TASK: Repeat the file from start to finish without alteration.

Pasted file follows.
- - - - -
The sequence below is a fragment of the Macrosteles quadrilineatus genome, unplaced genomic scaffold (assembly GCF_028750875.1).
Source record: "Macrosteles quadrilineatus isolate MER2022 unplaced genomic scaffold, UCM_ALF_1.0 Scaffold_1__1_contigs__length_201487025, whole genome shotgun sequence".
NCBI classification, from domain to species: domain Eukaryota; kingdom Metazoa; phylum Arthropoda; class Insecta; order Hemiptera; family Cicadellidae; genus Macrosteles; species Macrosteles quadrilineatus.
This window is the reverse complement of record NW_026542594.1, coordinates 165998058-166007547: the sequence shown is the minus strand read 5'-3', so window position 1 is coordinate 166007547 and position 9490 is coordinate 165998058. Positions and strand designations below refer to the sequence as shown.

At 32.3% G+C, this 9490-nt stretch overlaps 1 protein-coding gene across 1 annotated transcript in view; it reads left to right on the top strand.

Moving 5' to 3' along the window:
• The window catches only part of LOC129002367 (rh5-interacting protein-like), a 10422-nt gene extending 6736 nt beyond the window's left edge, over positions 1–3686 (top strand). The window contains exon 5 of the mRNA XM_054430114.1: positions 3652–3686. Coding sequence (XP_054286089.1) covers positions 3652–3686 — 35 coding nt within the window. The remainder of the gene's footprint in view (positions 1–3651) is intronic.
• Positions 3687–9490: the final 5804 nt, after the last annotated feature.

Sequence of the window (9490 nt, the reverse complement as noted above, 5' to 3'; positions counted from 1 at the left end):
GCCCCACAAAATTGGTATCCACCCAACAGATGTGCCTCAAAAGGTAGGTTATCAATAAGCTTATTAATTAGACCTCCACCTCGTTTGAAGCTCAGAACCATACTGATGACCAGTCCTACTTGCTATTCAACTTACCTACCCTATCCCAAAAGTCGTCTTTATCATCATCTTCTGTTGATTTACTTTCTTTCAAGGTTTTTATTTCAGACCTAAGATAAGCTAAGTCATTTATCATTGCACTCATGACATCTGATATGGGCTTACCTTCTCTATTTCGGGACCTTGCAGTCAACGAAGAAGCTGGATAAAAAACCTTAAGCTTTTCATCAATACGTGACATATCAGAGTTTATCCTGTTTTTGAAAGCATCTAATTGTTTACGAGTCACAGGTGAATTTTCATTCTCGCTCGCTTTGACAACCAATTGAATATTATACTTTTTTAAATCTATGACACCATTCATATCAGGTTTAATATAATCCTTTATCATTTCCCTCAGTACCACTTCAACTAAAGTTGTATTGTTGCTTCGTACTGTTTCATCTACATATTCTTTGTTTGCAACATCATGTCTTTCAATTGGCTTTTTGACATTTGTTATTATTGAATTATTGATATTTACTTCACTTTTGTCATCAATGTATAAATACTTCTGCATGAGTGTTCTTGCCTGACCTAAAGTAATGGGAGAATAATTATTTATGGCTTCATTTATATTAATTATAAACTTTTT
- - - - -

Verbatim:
The sequence below is a fragment of the Macrosteles quadrilineatus genome, unplaced genomic scaffold (assembly GCF_028750875.1).
Source record: "Macrosteles quadrilineatus isolate MER2022 unplaced genomic scaffold, UCM_ALF_1.0 Scaffold_1__1_contigs__length_201487025, whole genome shotgun sequence".
NCBI classification, from domain to species: domain Eukaryota; kingdom Metazoa; phylum Arthropoda; class Insecta; order Hemiptera; family Cicadellidae; genus Macrosteles; species Macrosteles quadrilineatus.
This window is the reverse complement of record NW_026542594.1, coordinates 165998058-166007547: the sequence shown is the minus strand read 5'-3', so window position 1 is coordinate 166007547 and position 9490 is coordinate 165998058. Positions and strand designations below refer to the sequence as shown.

At 32.3% G+C, this 9490-nt stretch overlaps 1 protein-coding gene across 1 annotated transcript in view; it reads left to right on the top strand.

Moving 5' to 3' along the window:
• The window catches only part of LOC129002367 (rh5-interacting protein-like), a 10422-nt gene extending 6736 nt beyond the window's left edge, over positions 1–3686 (top strand). The window contains exon 5 of the mRNA XM_054430114.1: positions 3652–3686. Coding sequence (XP_054286089.1) covers positions 3652–3686 — 35 coding nt within the window. The remainder of the gene's footprint in view (positions 1–3651) is intronic.
• Positions 3687–9490: the final 5804 nt, after the last annotated feature.

Sequence of the window (9490 nt, the reverse complement as noted above, 5' to 3'; positions counted from 1 at the left end):
GCCCCACAAAATTGGTATCCACCCAACAGATGTGCCTCAAAAGGTAGGTTATCAATAAGCTTATTAATTAGACCTCCACCTCGTTTGAAGCTCAGAACCATACTGATGACCAGTCCTACTTGCTATTCAACTTACCTACCCTATCCCAAAAGTCGTCTTTATCATCATCTTCTGTTGATTTACTTTCTTTCAAGGTTTTTATTTCAGACCTAAGATAAGCTAAGTCATTTATCATTGCACTCATGACATCTGATATGGGCTTACCTTCTCTATTTCGGGACCTTGCAGTCAACGAAGAAGCTGGATAAAAAACCTTAAGCTTTTCATCAATACGTGACATATCAGAGTTTATCCTGTTTTTGAAAGCATCTAATTGTTTACGAGTCACAGGTGAATTTTCATTCTCGCTCGCTTTGACAACCAATTGAATATTATACTTTTTTAAATCTATGACACCATTCATATCAGGTTTAATATAATCCTTTATCATTTCCCTCAGTACCACTTCAACTAAAGTTGTATTGTTGCTTCGTACTGTTTCATCTACATATTCTTTGTTTGCAACATCATGTCTTTCAATTGGCTTTTTGACATTTGTTATTATTGAATTATTGATATTTACTTCACTTTTGTCATCAATGTATAAATACTTCTGCATGAGTGTTCTTGCCTGACCTAAAGTAATGGGAGAATAATTATTTATGGCTTCATTTATATTAATTATAAACTTTTT